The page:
The effect of out of hours presentation with acute stroke on processes of care and outcomes: analysis of data from the Stroke Improvement National Audit Programme (SINAP)

James T.P. Campbell, Benjamin Bray, Alex M. Hoffman, Sara J. Kavanagh, Anthony Rudd, Pippa J. Tyrrell

Research output: Contribution to journalArticlepeer-review

33 Citations (Scopus)

Abstract

Background

There is inconsistent evidence that patients with stroke admitted to hospital out of regular working hours (such as weekends) experience worse outcomes. We aimed to identify if inequalities in the quality of care and mortality exist in contemporary stroke care in England.

Methods

SINAP is a prospective database of acute stroke patients, documenting details of processes of care over the first 72 hours. We compared quality of care indicators and mortality at 72 hours, 7 days and 30 days, for patients who arrived within normal hours (Monday–Friday 8am to 6pm) and for those who arrived out of hours, using multivariable logistic and Cox proportional hazard models. Quality of care was defined according to time from arrival at hospital to interventions (e.g., brain scan), and whether the patient received therapeutic interventions (such as thrombolysis).

Results

45,726 stroke patients were admitted to 130 hospitals in England between 1 April 2010 and 31 January 2012. Patients admitted out of hours (n = 23779) had more features indicative of worse prognosis (haemorrhagic stroke, reduced consciousness, pre stroke dependency). Out of hours admission was significantly associated with longer delays in receiving a CT scan or being admitted to a stroke unit, and reduced odds of receiving thrombolysis. After adjusting for casemix, there was no consistent evidence of higher mortality for patients admitted out of hours, but patients admitted at the weekends had a higher risk of 30 day mortality (OR 1.14, 95% CI 1.06–1.21)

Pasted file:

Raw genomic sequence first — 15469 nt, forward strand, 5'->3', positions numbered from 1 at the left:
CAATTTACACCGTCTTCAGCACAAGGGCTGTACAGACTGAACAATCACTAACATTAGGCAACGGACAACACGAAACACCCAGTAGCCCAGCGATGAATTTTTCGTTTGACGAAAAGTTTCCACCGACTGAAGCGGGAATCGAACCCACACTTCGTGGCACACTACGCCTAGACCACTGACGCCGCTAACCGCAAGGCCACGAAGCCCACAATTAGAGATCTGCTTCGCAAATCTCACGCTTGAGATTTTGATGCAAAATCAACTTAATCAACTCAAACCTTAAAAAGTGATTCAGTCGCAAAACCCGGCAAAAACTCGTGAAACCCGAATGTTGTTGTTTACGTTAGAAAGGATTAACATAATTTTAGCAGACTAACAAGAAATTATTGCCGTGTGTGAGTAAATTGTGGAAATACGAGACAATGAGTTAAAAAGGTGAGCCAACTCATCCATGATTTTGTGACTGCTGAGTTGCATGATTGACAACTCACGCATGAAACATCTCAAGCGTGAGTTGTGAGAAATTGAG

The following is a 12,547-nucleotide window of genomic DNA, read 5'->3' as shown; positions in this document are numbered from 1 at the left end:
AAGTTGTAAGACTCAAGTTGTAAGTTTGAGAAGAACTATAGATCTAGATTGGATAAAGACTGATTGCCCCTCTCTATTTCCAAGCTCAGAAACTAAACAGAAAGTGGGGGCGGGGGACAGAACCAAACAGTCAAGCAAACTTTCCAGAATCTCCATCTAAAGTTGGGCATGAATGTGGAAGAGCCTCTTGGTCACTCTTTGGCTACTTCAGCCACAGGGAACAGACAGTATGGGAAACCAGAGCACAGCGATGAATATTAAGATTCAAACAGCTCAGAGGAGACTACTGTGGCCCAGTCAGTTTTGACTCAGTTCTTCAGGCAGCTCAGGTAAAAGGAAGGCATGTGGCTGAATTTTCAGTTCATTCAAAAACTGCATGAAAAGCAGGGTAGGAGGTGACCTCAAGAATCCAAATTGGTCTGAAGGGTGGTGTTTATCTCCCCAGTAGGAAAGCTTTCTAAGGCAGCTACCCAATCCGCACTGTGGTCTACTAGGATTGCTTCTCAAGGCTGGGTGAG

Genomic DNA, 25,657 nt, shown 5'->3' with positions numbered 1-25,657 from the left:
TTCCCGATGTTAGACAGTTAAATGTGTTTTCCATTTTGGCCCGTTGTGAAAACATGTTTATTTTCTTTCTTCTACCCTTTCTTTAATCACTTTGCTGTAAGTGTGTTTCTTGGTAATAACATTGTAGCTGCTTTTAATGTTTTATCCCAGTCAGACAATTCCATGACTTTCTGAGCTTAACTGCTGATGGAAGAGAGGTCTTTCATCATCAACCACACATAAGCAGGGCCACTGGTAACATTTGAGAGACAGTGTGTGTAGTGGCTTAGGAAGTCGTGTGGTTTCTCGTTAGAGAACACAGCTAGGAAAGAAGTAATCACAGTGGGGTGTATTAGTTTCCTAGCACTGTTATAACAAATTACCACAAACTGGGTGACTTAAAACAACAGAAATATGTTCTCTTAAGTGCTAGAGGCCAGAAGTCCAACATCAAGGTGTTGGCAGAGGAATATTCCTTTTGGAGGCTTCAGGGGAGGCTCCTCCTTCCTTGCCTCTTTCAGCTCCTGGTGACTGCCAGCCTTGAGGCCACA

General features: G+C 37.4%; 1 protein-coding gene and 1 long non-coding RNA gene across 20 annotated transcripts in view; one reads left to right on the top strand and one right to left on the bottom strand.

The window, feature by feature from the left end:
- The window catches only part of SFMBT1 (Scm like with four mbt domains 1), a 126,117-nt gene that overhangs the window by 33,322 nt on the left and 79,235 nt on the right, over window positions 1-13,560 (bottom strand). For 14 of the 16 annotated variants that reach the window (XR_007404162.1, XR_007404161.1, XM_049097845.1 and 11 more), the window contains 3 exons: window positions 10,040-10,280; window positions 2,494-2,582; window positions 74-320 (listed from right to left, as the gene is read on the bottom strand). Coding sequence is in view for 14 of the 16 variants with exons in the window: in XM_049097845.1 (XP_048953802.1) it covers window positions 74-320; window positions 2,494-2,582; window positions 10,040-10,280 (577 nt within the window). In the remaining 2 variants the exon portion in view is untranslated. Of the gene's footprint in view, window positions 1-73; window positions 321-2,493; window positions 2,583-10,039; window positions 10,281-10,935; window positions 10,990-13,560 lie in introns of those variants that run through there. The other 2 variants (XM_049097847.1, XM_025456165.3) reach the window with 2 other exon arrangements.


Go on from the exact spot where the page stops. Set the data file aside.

Conclusion

Inequalities in the provision of stroke care for people admitted out of regular hours persist in contemporary stroke in England. The association with mortality is small and largely attributable to higher illness severity in patients admitted out of hours.
Original languageEnglish
Article numbere87946
Number of pages7
JournalPL o S One
Volume9
Issue number2
DOIs
Publication statusPublished - 14 Feb 2014

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